Bob Mackinnon

Michael, Me, and Information

Michael Rosenberg has always been known for his technical correctness and analytical capacity. For years he was the perfect partner for the glamorous Zia, well known for his immensely successful intuitive plays. The bridge world reveres the Stoics, but loves the Epicureans, so when his book came out, Michael’s title was chosen to be Bridge, Zia and Me, rather than Bridge, Me and Zia. Isn’t it rather ironic that in this year’s Reisinger Cup, the dour Scot got to play on a team with 3 charming ladies who all strike me as John Updike material, world champions Debbie Rosenberg, Sabine Auken and Daniela von Arnim, whereas Zia, the erstwhile ladies’ man, had to sit opposite a grim-faced Bob Hamman throughout, and endure post mortems with Coach Kokish and ‘the boys’. This year coming in third had more than its fair share of compensations.

I have been an admirer of Debbie Rosenberg ever since her appearance on BBO when she commented wisely and wittily on her husband’s bidding habits. Michael is a lucky man. Well, now that they play serious bridge as partners, I am looking forward to Debbie’s book.

Here is a hand they defended in the Reisinger Cup Final in which many felt Michael did less than was possible to help his partner in a tight defensive situation. The question is this: should one sometimes sacrifice technical correctness in an attempt to be helpfully informative to the partner you love and cherish?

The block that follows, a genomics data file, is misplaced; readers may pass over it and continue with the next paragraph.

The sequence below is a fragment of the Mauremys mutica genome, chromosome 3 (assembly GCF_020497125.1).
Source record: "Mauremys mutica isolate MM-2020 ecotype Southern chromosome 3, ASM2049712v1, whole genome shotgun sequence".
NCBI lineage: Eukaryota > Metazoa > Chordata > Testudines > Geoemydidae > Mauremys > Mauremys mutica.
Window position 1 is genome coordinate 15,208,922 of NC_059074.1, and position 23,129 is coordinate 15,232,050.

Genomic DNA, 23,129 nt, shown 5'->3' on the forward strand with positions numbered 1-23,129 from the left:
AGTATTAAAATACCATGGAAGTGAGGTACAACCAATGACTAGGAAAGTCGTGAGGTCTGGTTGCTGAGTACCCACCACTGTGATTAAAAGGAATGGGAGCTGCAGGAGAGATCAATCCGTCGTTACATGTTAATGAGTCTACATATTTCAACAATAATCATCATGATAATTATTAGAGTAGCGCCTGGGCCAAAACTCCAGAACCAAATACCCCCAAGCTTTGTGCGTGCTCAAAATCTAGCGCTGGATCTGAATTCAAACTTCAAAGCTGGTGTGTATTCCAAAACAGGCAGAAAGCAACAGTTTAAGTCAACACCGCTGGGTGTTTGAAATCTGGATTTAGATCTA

Dealer: East

Vul: None

North: Casen  
West: Debbie East: Michael
KJ6 QT742
7 98
KQ96 JT53
KT762 J9
  South: Schwartz  


West North East South
Debbie Casen Michael Schwartz
    Pass 2NT
Pass 4* Pass 4
All Pass      

 Opening 2NT with a hand containing 9 controls is a good way to miss slam, but there was no problem this time as apparently NS is one of those partnerships where one player bids game and the other partner is expected to make it. The K was led, ducked, and diamonds continued. Declarer drew trumps, ruffed a diamond in dummy and led a spade from dummy. Obviously 2 club losers needed to be compressed into 1.

Some BBO commentators pondered the possibilities of an elimination of spades and diamonds with an endplay in clubs. Schwartz didn’t see the 8 as sufficient backup for such an attempt. Instead he decided to play immediately on the defenders’ uncertainty. When Michael played the 4, Schwartz covered with the 9, and there was Debbie on lead and facing a guess in the black suits. A return of the K defeats the contract, but she got it wrong when she played a fatal club. From her point of view, declarer might have been playing from the combination of AQ9, in which case his clubs would be skimpy. To sympathetic observers it was rather obvious that Michael hadn’t been of much help in the endgame.

David Burn, whose comments I find insightful, thought that Michael couldn’t risk playing the T on the lead from dummy as he would give away the show if Schwartz held KJ9. I wasn’t convinced this time, as it was quite possible that Schwartz would have played the 9 from that combination. Furthermore, is KJ9 the most likely holding one can attribute to declarer?